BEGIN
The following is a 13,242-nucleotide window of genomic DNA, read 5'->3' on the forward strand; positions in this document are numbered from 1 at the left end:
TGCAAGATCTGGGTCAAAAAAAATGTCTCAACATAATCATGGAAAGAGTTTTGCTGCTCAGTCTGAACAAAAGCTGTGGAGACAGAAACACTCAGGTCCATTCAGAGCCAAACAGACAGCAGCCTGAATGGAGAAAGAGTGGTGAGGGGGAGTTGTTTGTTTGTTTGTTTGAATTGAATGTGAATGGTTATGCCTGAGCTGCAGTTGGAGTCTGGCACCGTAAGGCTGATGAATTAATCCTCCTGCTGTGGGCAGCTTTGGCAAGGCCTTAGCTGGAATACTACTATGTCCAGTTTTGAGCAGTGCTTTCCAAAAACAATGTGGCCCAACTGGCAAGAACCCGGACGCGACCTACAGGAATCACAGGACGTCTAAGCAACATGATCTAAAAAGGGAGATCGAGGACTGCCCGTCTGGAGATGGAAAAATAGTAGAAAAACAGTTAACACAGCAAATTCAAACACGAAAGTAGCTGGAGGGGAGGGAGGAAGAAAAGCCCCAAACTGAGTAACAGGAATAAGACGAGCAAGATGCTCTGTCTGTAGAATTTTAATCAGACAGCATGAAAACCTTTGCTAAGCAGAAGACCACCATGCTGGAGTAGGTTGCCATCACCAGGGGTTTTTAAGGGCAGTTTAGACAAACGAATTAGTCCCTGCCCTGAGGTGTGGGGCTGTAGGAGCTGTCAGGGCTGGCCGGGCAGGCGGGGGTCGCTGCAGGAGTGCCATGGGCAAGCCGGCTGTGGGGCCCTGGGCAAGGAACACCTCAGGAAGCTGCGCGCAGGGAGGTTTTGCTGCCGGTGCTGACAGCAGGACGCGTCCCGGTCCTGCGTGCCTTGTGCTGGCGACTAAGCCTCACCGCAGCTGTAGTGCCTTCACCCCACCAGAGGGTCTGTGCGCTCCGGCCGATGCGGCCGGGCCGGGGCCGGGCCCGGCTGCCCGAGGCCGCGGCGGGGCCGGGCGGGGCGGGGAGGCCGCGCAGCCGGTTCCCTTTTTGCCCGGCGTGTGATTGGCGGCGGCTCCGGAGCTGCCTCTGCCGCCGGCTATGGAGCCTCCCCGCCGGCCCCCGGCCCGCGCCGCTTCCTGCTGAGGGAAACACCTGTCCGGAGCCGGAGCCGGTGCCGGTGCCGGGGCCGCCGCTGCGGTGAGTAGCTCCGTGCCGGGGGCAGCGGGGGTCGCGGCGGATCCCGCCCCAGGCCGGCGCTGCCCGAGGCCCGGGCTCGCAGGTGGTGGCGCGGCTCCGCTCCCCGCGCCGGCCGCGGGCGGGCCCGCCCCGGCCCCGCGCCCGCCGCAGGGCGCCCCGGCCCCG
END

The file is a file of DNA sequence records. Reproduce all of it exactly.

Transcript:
The following is a 13,242-nucleotide window of genomic DNA, read 5'->3' on the forward strand; positions in this document are numbered from 1 at the left end:
TGCAAGATCTGGGTCAAAAAAAATGTCTCAACATAATCATGGAAAGAGTTTTGCTGCTCAGTCTGAACAAAAGCTGTGGAGACAGAAACACTCAGGTCCATTCAGAGCCAAACAGACAGCAGCCTGAATGGAGAAAGAGTGGTGAGGGGGAGTTGTTTGTTTGTTTGTTTGAATTGAATGTGAATGGTTATGCCTGAGCTGCAGTTGGAGTCTGGCACCGTAAGGCTGATGAATTAATCCTCCTGCTGTGGGCAGCTTTGGCAAGGCCTTAGCTGGAATACTACTATGTCCAGTTTTGAGCAGTGCTTTCCAAAAACAATGTGGCCCAACTGGCAAGAACCCGGACGCGACCTACAGGAATCACAGGACGTCTAAGCAACATGATCTAAAAAGGGAGATCGAGGACTGCCCGTCTGGAGATGGAAAAATAGTAGAAAAACAGTTAACACAGCAAATTCAAACACGAAAGTAGCTGGAGGGGAGGGAGGAAGAAAAGCCCCAAACTGAGTAACAGGAATAAGACGAGCAAGATGCTCTGTCTGTAGAATTTTAATCAGACAGCATGAAAACCTTTGCTAAGCAGAAGACCACCATGCTGGAGTAGGTTGCCATCACCAGGGGTTTTTAAGGGCAGTTTAGACAAACGAATTAGTCCCTGCCCTGAGGTGTGGGGCTGTAGGAGCTGTCAGGGCTGGCCGGGCAGGCGGGGGTCGCTGCAGGAGTGCCATGGGCAAGCCGGCTGTGGGGCCCTGGGCAAGGAACACCTCAGGAAGCTGCGCGCAGGGAGGTTTTGCTGCCGGTGCTGACAGCAGGACGCGTCCCGGTCCTGCGTGCCTTGTGCTGGCGACTAAGCCTCACCGCAGCTGTAGTGCCTTCACCCCACCAGAGGGTCTGTGCGCTCCGGCCGATGCGGCCGGGCCGGGGCCGGGCCCGGCTGCCCGAGGCCGCGGCGGGGCCGGGCGGGGCGGGGAGGCCGCGCAGCCGGTTCCCTTTTTGCCCGGCGTGTGATTGGCGGCGGCTCCGGAGCTGCCTCTGCCGCCGGCTATGGAGCCTCCCCGCCGGCCCCCGGCCCGCGCCGCTTCCTGCTGAGGGAAACACCTGTCCGGAGCCGGAGCCGGTGCCGGTGCCGGGGCCGCCGCTGCGGTGAGTAGCTCCGTGCCGGGGGCAGCGGGGGTCGCGGCGGATCCCGCCCCAGGCCGGCGCTGCCCGAGGCCCGGGCTCGCAGGTGGTGGCGCGGCTCCGCTCCCCGCGCCGGCCGCGGGCGGGCCCGCCCCGGCCCCGCGCCCGCCGCAGGGCGCCCCGGCCCCG